Exploitation Retrospect | The Journal of Junk Culture and Fringe Media

Almost Famous (2000)

Almost Famous starring Kate HudsonIn the year 1973, I was about two years away from the same rock and roll epiphany that William Miller has at the beginning of Cameron Crowe's almost perfect look at rock and roll. (It's actually Crowe's second look at music, with 1992's SINGLES taking a romantic-comic peek at the Seattle alternative scene.)

Miller's cosmic rebirth comes at the hands of his sister Anita who leaves home but bestows her vinyl collection on the rock-critic-to-be. And what a collection! 'Pet Sounds' and 'Tommy,' as well as some Stones, Dylan, Jimi, Cream, and Led Zeppelin, just to name a few. My musical education came, not at the hands of my sister, but an older brother who turned me on over the years to Bowie, Zappa, T. Rex, Ramones, Sex Pistols, Tom Waits, and many more in a continuing, ever-evolving musical education. Watching those opening scenes was as close as I've ever come to going back in time, and I admittedly got choked up when Anita (Zooey Deschanel) looks into her brother's eyes and tells him, "You'll be cool one day." JT and I have said goodbye so many times through the years you'd think it would be easy to do, but I still get misty...he's had a similarly profound effect on my life.

But enough of my yakkin'!

Crowe uses this short, opening sequence to show us how powerful music is, and what a large part it can play in our lives. Especially when we find a band we can put in our back pocket and call "mine." (For me, that band was The Replacements, but that's another story.) 15-year-old William (Patrick Fugit, who seems to grow, mature, shrink, and grow as the film goes on) has found that band in Stillwater, mid-America rockers with medium popularity but extra-large egos at its core. After submitting pieces to and chatting with legendary 'Creem' editor Lester Bangs (in a performance by Philip Seymour Hoffman that's so real you can almost smell the cough syrup), William finds himself tagging along with the band, their crew, and the lovely 'band aids' while he writes a piece for 'Rolling Stone.' The Band Aids (featuring Kate Hudson as Penny Lane and the delicious Anna Pacquin, grrrr!) may sleep and take drugs with the members, but they're not groupies, a PC nod that rings false and is one of the film's few flaws.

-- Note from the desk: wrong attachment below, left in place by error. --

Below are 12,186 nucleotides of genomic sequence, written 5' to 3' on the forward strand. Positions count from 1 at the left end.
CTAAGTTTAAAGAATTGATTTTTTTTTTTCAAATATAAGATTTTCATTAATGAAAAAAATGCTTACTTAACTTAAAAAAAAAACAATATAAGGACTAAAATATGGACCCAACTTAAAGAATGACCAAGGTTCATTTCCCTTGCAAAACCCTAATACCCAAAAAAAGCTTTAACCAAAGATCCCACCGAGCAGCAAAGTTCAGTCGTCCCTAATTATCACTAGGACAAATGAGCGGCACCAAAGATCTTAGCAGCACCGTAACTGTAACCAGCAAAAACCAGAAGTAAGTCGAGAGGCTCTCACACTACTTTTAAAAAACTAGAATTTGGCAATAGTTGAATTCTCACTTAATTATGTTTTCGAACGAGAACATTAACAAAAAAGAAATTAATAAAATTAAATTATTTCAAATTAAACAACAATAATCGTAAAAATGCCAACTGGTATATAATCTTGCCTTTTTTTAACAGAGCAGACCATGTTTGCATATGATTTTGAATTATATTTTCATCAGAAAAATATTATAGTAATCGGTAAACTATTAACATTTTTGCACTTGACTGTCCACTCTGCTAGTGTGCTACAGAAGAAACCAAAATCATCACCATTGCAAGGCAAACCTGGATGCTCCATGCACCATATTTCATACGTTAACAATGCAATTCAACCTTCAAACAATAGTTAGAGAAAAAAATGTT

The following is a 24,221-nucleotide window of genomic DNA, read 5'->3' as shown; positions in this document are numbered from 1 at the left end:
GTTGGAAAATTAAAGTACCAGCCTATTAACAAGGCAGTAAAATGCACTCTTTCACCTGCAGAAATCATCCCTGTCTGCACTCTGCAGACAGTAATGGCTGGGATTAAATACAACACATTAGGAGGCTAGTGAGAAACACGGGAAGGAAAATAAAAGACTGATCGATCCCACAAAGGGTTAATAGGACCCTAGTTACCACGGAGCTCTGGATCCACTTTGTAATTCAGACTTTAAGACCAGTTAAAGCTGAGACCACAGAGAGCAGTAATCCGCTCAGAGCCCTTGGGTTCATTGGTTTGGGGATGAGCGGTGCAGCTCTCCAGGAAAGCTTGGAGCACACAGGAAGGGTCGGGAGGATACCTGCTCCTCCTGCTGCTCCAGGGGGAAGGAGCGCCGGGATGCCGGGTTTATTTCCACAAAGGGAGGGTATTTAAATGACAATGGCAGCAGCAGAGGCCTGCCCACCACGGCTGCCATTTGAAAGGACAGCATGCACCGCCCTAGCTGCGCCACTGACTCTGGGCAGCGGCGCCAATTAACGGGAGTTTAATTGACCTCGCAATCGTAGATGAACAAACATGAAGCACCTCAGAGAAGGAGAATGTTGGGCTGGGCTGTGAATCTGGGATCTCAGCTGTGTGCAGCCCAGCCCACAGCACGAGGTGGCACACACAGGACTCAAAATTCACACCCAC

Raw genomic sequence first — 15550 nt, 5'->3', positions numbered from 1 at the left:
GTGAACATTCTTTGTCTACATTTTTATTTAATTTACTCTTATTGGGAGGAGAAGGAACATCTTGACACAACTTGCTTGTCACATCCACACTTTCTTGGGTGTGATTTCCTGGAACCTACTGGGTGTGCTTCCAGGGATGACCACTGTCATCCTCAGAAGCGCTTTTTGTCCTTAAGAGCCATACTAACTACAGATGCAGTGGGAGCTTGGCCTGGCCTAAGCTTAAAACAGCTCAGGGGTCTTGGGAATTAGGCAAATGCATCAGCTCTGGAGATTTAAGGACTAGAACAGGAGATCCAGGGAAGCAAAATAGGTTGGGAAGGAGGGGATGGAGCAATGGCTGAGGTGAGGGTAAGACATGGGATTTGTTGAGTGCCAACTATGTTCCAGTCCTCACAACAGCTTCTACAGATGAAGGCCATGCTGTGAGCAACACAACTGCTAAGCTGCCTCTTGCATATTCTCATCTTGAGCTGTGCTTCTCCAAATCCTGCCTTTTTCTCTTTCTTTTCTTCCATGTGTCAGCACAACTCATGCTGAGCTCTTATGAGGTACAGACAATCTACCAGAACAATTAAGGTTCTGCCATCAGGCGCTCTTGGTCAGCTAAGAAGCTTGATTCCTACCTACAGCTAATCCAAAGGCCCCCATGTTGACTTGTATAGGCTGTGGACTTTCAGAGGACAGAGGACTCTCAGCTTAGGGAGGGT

And William couldn't be faced with a more dysfunctional band; one hesitates to call them a "group." Lead singer Jeff Bebe (Jason Lee in another great performance) is the kind of guy who talks about "connecting" with the audience, but isn't above wearing a shirt with his own likeness on it. Billy Crudup plays Russell Hammond, the mysterious guitarist who knows that he's holding himself back by playing with these guys, but who can't walk away due to a fear of...? Who knows, with Crudup's anti-hero it may be a fear of success and failure rolled up into one insecure ball. It sure doesn't help that the record label is pushing the band toward bigger things while pushing Hammond as the frontman.

Penny and William are our eyes and ears into this world, a world teetering on the edge of glam and punk, commercialization and MTV. Bangs may think it's time for the death rattle of rock and roll, but it might actually be the last moments of purity.

Almost Famous starring Kate HudsonOnce again, Crowe has written a screenplay that hits with remarkable realism and sincerity. His characters talk the way real people talk, and face the same insecurities. Luckily, he resists the urge to have Penny and William get together at the end, though I think every critic out there was hoping to have the lanky, uncool scribe land the winsome Penny. (Right? Right?) And, with a cast of people you might know, but probably couldn't name, the flick achieves a believability that wouldn't be possible with names in the leads.

Bravo to Crowe, as well as Hudson, Crudup, Lee, Hoffman, and Frances McDormand as William's anti-drug, anti-rock, college prof mom. It's a wonderfully comic, but heartfelt, turn as the pesty mom who freaks out band members, groupies, and hotel clerks with her phone calls.

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